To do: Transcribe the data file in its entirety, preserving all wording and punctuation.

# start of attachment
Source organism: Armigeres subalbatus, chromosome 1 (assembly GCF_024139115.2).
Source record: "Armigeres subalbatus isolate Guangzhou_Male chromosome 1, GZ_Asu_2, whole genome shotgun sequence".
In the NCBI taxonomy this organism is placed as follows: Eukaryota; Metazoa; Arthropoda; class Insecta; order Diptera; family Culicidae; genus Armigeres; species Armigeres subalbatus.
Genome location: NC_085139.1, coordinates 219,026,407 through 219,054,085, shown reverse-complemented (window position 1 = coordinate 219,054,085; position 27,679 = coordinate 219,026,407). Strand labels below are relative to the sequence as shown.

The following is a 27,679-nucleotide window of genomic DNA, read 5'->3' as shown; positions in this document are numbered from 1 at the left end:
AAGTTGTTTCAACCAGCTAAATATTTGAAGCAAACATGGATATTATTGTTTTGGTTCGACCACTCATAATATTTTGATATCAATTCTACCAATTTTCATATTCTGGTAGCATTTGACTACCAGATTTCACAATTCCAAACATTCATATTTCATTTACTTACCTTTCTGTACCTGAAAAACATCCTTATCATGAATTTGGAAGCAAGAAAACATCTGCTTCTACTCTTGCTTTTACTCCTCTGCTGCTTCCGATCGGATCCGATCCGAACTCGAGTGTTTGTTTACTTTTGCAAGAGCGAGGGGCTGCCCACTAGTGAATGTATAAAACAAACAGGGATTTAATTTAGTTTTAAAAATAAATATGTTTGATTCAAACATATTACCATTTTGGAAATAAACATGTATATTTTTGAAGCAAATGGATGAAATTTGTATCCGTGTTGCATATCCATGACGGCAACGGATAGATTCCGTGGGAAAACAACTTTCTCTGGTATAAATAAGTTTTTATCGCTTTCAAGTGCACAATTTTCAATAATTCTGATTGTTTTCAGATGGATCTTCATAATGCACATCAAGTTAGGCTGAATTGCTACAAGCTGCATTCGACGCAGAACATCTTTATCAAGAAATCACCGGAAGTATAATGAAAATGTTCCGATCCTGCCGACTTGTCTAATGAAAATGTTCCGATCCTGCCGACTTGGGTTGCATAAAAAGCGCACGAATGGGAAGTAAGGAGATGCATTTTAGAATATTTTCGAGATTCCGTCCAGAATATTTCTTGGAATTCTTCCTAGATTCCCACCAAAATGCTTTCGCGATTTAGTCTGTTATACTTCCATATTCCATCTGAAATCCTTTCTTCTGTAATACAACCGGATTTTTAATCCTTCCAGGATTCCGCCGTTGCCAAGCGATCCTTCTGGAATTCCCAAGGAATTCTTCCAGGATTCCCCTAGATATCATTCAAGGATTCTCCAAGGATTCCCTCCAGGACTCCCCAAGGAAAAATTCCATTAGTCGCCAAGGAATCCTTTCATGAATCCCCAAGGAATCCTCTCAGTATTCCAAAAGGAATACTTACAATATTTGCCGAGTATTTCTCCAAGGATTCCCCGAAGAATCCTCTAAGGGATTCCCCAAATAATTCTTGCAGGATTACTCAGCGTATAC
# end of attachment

Source organism: Armigeres subalbatus, chromosome 1 (assembly GCF_024139115.2).
Source record: "Armigeres subalbatus isolate Guangzhou_Male chromosome 1, GZ_Asu_2, whole genome shotgun sequence".
In the NCBI taxonomy this organism is placed as follows: Eukaryota; Metazoa; Arthropoda; class Insecta; order Diptera; family Culicidae; genus Armigeres; species Armigeres subalbatus.
Genome location: NC_085139.1, coordinates 219,026,407 through 219,054,085, shown reverse-complemented (window position 1 = coordinate 219,054,085; position 27,679 = coordinate 219,026,407). Strand labels below are relative to the sequence as shown.

The following is a 27,679-nucleotide window of genomic DNA, read 5'->3' as shown; positions in this document are numbered from 1 at the left end:
AAGTTGTTTCAACCAGCTAAATATTTGAAGCAAACATGGATATTATTGTTTTGGTTCGACCACTCATAATATTTTGATATCAATTCTACCAATTTTCATATTCTGGTAGCATTTGACTACCAGATTTCACAATTCCAAACATTCATATTTCATTTACTTACCTTTCTGTACCTGAAAAACATCCTTATCATGAATTTGGAAGCAAGAAAACATCTGCTTCTACTCTTGCTTTTACTCCTCTGCTGCTTCCGATCGGATCCGATCCGAACTCGAGTGTTTGTTTACTTTTGCAAGAGCGAGGGGCTGCCCACTAGTGAATGTATAAAACAAACAGGGATTTAATTTAGTTTTAAAAATAAATATGTTTGATTCAAACATATTACCATTTTGGAAATAAACATGTATATTTTTGAAGCAAATGGATGAAATTTGTATCCGTGTTGCATATCCATGACGGCAACGGATAGATTCCGTGGGAAAACAACTTTCTCTGGTATAAATAAGTTTTTATCGCTTTCAAGTGCACAATTTTCAATAATTCTGATTGTTTTCAGATGGATCTTCATAATGCACATCAAGTTAGGCTGAATTGCTACAAGCTGCATTCGACGCAGAACATCTTTATCAAGAAATCACCGGAAGTATAATGAAAATGTTCCGATCCTGCCGACTTGTCTAATGAAAATGTTCCGATCCTGCCGACTTGGGTTGCATAAAAAGCGCACGAATGGGAAGTAAGGAGATGCATTTTAGAATATTTTCGAGATTCCGTCCAGAATATTTCTTGGAATTCTTCCTAGATTCCCACCAAAATGCTTTCGCGATTTAGTCTGTTATACTTCCATATTCCATCTGAAATCCTTTCTTCTGTAATACAACCGGATTTTTAATCCTTCCAGGATTCCGCCGTTGCCAAGCGATCCTTCTGGAATTCCCAAGGAATTCTTCCAGGATTCCCCTAGATATCATTCAAGGATTCTCCAAGGATTCCCTCCAGGACTCCCCAAGGAAAAATTCCATTAGTCGCCAAGGAATCCTTTCATGAATCCCCAAGGAATCCTCTCAGTATTCCAAAAGGAATACTTACAATATTTGCCGAGTATTTCTCCAAGGATTCCCCGAAGAATCCTCTAAGGGATTCCCCAAATAATTCTTGCAGGATTACTCAGCGTATAC